He was saying that now, but he couldn't guarantee it. Their dude-ranch business for regular tourists was growing faster than they'd anticipated. As for their first experiment entertaining a war widow and her son, it had gone so well that Carson had just married Tracy Baretta, and her six-year-old son Johnny was the cutest little kid Buck had ever seen.
It seemed unbelievable that she'd flown out from Ohio at the beginning of June and now they were man and wife and raising a child together. It was only the third week of July. Johnny would be celebrating his seventh birthday next Thursday night. Carson and Tracy were in the middle of planning a big party for him.
In truth, Buck was envious of Carson. Bachelorhood was all right until the right woman came along, but Buck could see how fulfilling it would be to be a father and he felt that yearning growing stronger. Johnny had gotten to Buck in a big way.
Buck smiled when he thought about Carson. The second he'd laid eyes on Tracy, the ultimate bachelor cowboy was a goner. He couldn't be happier for his friend, but his nuptials had cut their numbers to an overall bachelor status of two.
After getting out of the car, he reached for his duffel bag on the backseat. "Drive safely, Mom. You're the only mother I've got. And please, don't worry. One day the right woman will come along and I'll get married and give you grandchildren."
"Oh, you." She chuckled. "Take care, my brave boy."
He was still her boy instead of a thirty-five-year-old vet with an annoying disease. As for brave, there were degrees of bravery. Like the heroism of one of their buddies who volunteered to be a target to save half a dozen of their platoon. He'd saved Buck's life. Now, that was brave.
Buck shook his head after watching his mother pull away, and then he hurried inside to make his afternoon flight to Jackson via Denver.
His forty-minute trip went smoothly, but after changing planes for the second leg, the pilot made an announcement. Bad weather and high winds over Wyoming meant their flight had to be diverted to Salt Lake.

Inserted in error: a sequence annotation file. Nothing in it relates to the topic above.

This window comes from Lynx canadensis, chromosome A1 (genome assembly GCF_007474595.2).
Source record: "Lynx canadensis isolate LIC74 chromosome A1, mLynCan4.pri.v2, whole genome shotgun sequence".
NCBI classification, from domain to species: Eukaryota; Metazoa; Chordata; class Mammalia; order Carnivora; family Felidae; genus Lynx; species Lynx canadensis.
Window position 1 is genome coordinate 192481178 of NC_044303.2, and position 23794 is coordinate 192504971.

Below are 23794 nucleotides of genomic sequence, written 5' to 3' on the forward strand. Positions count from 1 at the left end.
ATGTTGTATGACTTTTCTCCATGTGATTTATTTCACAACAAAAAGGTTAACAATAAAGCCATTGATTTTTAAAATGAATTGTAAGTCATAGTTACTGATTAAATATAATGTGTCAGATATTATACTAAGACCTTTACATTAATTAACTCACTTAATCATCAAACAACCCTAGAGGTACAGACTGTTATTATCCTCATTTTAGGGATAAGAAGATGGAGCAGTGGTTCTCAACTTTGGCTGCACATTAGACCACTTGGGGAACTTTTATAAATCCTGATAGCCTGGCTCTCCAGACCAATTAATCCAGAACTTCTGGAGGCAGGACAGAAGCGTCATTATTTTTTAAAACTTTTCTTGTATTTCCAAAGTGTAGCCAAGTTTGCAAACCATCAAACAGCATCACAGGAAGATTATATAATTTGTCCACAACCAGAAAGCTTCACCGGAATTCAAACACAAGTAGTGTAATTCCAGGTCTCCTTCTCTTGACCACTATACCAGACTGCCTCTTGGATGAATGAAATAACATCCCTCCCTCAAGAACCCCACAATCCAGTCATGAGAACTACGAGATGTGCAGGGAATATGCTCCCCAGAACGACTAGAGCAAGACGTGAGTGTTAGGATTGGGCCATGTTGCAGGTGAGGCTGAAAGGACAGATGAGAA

Once he arrived at Salt Lake International to check his bag, he phoned Carson and Ross, but got voice mail for both and had to leave messages. Frustrated, he called the front desk at the ranch and was able to reach Willy and tell him about the delay. The part-time apprentice mechanic who alternated shifts with Susan and Patty told him not to worry. Alexis and Jenny Forrester—the mother and daughter he was supposed to meet—would probably be late, too. But no matter when they arrived, someone on staff would pick them up. Buck was to give them a call whenever he touched down.
Rather than sit it out in the passenger waiting area, he found a Starbucks on the lower level and grabbed a sandwich and coffee and a copy of The Salt Lake Tribune. The place was packed with tourists. A lot of flights had been delayed. After he'd eaten, he went back upstairs and walked behind the last row of lounge seats until he came to the end where he found a free one. In the next chair was a blonde girl, maybe six or seven years old, curled up asleep next to her mother.
After sitting, he opened his newspaper to the business section. Unlike many other states, Utah was experiencing some growth of new housing in an otherwise depressed economy. He hoped things would pick up in Colorado, but it probably wouldn't happen for some time.
Beside him, Buck could hear the mother talking to someone on her cell phone. "I know a week seems like a long time, but it's something I feel I had to do for a lot of reasons.... You know why.... Please try to understand, Frank.... Love you, too."
The call ended just as Buck had finished the editorial page. When he felt a spasm coming on, he coughed into the newspaper to muffle the sound, hoping he hadn't startled the little girl, who straightened in her seat and rubbed her eyes.
"Now that you're awake, let's go to the restroom, sweetheart," the mother said in a well-modulated voice. Buck would bet it wasn't a coincidence that she'd made the suggestion at that particular moment. Chagrined to think he was probably the reason they got up, he kept his face hidden behind the paper and flipped to the financial section.
The guys had joked about wearing signs that said their coughs weren't contagious; maybe it wasn't such a bad idea.
When he'd finished reading the paper, he tucked it between him and the side of the chair. As he sat leaning forward with his hands clasped between his knees, waiting for the announcement that his flight was now boarding, the little girl walked in front of him to take her seat.
Behind her came the most gorgeous pair of long legs he'd ever seen on a woman. Her linen-colored skirt fit snugly around shapely hips and legs to flare at the knee, and she was wearing beige wedge sandals.